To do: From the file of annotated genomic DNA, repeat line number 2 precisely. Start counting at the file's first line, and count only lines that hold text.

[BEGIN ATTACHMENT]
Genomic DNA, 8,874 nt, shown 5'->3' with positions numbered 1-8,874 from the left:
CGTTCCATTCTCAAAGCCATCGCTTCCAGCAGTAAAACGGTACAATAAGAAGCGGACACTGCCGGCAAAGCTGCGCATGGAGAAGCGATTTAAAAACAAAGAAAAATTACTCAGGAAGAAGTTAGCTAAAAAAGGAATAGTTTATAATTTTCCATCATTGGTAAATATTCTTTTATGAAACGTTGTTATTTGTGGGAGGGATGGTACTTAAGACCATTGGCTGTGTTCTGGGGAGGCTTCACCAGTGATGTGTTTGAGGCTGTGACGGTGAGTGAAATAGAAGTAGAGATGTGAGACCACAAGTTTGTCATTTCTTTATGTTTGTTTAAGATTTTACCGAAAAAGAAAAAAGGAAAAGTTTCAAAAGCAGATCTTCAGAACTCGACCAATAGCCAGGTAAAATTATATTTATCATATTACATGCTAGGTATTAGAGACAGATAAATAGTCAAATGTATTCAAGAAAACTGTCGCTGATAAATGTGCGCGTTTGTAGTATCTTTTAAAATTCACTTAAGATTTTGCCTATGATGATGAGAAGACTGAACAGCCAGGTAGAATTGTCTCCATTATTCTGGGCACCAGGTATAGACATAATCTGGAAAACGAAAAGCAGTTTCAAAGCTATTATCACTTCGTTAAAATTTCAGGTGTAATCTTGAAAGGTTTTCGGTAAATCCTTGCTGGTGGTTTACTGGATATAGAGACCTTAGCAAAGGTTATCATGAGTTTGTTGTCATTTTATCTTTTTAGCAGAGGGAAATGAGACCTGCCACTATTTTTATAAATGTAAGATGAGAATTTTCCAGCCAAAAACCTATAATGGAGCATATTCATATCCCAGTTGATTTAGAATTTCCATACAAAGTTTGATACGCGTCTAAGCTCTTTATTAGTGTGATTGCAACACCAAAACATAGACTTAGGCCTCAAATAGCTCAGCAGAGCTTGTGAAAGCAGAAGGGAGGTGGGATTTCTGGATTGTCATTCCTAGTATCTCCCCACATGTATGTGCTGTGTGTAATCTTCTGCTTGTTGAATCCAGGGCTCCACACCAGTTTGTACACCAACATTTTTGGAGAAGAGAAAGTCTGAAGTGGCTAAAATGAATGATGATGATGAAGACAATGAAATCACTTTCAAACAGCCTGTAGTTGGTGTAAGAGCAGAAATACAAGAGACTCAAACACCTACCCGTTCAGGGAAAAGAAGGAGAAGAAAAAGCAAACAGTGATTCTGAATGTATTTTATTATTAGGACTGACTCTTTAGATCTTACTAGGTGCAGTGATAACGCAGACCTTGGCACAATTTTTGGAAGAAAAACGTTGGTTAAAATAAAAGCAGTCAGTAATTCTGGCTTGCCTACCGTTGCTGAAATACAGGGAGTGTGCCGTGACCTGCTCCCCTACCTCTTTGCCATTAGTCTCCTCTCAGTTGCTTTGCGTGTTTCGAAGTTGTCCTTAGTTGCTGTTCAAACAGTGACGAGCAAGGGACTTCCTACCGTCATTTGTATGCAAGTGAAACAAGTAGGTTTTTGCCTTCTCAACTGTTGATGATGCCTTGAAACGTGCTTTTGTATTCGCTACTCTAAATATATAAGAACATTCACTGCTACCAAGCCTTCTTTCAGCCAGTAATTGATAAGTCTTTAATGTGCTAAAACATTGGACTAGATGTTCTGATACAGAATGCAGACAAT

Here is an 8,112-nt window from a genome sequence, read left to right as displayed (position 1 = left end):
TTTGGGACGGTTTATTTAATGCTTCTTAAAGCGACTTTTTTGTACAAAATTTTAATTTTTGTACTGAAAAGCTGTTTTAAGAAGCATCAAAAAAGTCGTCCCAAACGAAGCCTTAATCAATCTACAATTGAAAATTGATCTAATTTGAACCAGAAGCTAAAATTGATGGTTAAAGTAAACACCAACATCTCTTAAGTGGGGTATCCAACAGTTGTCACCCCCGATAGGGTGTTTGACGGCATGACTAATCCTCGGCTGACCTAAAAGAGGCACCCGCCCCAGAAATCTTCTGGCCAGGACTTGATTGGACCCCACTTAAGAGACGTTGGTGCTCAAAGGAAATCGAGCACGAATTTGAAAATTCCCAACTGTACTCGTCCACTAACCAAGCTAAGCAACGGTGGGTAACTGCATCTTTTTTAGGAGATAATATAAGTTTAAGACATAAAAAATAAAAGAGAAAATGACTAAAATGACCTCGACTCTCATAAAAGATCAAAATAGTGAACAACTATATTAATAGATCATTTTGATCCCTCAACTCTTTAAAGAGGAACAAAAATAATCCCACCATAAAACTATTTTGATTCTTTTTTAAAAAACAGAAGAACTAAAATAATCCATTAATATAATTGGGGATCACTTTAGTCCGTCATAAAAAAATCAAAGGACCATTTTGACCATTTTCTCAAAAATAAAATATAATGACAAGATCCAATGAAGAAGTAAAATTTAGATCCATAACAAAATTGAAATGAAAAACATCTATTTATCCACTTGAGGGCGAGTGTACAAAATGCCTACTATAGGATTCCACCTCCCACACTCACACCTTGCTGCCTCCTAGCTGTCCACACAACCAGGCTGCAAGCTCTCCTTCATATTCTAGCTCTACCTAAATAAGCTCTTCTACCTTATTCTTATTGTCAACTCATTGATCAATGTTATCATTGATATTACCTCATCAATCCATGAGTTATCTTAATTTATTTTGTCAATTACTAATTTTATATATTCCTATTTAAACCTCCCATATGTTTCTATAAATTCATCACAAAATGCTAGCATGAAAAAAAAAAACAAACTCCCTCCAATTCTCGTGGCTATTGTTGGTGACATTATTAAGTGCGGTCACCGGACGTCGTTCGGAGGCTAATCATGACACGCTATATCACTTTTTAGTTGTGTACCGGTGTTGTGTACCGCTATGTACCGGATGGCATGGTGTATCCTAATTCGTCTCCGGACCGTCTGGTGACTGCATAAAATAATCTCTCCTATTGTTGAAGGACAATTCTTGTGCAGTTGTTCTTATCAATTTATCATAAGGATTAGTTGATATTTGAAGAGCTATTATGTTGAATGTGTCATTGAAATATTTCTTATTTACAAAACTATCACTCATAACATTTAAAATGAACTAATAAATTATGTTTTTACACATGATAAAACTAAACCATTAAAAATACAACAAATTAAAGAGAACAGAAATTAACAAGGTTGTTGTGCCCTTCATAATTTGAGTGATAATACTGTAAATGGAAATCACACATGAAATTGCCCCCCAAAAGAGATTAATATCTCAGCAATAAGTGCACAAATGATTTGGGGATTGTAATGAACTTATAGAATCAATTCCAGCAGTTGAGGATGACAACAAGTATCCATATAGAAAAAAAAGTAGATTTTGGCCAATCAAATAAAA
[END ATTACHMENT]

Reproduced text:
CGTTCCATTCTCAAAGCCATCGCTTCCAGCAGTAAAACGGTACAATAAGAAGCGGACACTGCCGGCAAAGCTGCGCATGGAGAAGCGATTTAAAAACAAAGAAAAATTACTCAGGAAGAAGTTAGCTAAAAAAGGAATAGTTTATAATTTTCCATCATTGGTAAATATTCTTTTATGAAACGTTGTTATTTGTGGGAGGGATGGTACTTAAGACCATTGGCTGTGTTCTGGGGAGGCTTCACCAGTGATGTGTTTGAGGCTGTGACGGTGAGTGAAATAGAAGTAGAGATGTGAGACCACAAGTTTGTCATTTCTTTATGTTTGTTTAAGATTTTACCGAAAAAGAAAAAAGGAAAAGTTTCAAAAGCAGATCTTCAGAACTCGACCAATAGCCAGGTAAAATTATATTTATCATATTACATGCTAGGTATTAGAGACAGATAAATAGTCAAATGTATTCAAGAAAACTGTCGCTGATAAATGTGCGCGTTTGTAGTATCTTTTAAAATTCACTTAAGATTTTGCCTATGATGATGAGAAGACTGAACAGCCAGGTAGAATTGTCTCCATTATTCTGGGCACCAGGTATAGACATAATCTGGAAAACGAAAAGCAGTTTCAAAGCTATTATCACTTCGTTAAAATTTCAGGTGTAATCTTGAAAGGTTTTCGGTAAATCCTTGCTGGTGGTTTACTGGATATAGAGACCTTAGCAAAGGTTATCATGAGTTTGTTGTCATTTTATCTTTTTAGCAGAGGGAAATGAGACCTGCCACTATTTTTATAAATGTAAGATGAGAATTTTCCAGCCAAAAACCTATAATGGAGCATATTCATATCCCAGTTGATTTAGAATTTCCATACAAAGTTTGATACGCGTCTAAGCTCTTTATTAGTGTGATTGCAACACCAAAACATAGACTTAGGCCTCAAATAGCTCAGCAGAGCTTGTGAAAGCAGAAGGGAGGTGGGATTTCTGGATTGTCATTCCTAGTATCTCCCCACATGTATGTGCTGTGTGTAATCTTCTGCTTGTTGAATCCAGGGCTCCACACCAGTTTGTACACCAACATTTTTGGAGAAGAGAAAGTCTGAAGTGGCTAAAATGAATGATGATGATGAAGACAATGAAATCACTTTCAAACAGCCTGTAGTTGGTGTAAGAGCAGAAATACAAGAGACTCAAACACCTACCCGTTCAGGGAAAAGAAGGAGAAGAAAAAGCAAACAGTGATTCTGAATGTATTTTATTATTAGGACTGACTCTTTAGATCTTACTAGGTGCAGTGATAACGCAGACCTTGGCACAATTTTTGGAAGAAAAACGTTGGTTAAAATAAAAGCAGTCAGTAATTCTGGCTTGCCTACCGTTGCTGAAATACAGGGAGTGTGCCGTGACCTGCTCCCCTACCTCTTTGCCATTAGTCTCCTCTCAGTTGCTTTGCGTGTTTCGAAGTTGTCCTTAGTTGCTGTTCAAACAGTGACGAGCAAGGGACTTCCTACCGTCATTTGTATGCAAGTGAAACAAGTAGGTTTTTGCCTTCTCAACTGTTGATGATGCCTTGAAACGTGCTTTTGTATTCGCTACTCTAAATATATAAGAACATTCACTGCTACCAAGCCTTCTTTCAGCCAGTAATTGATAAGTCTTTAATGTGCTAAAACATTGGACTAGATGTTCTGATACAGAATGCAGACAAT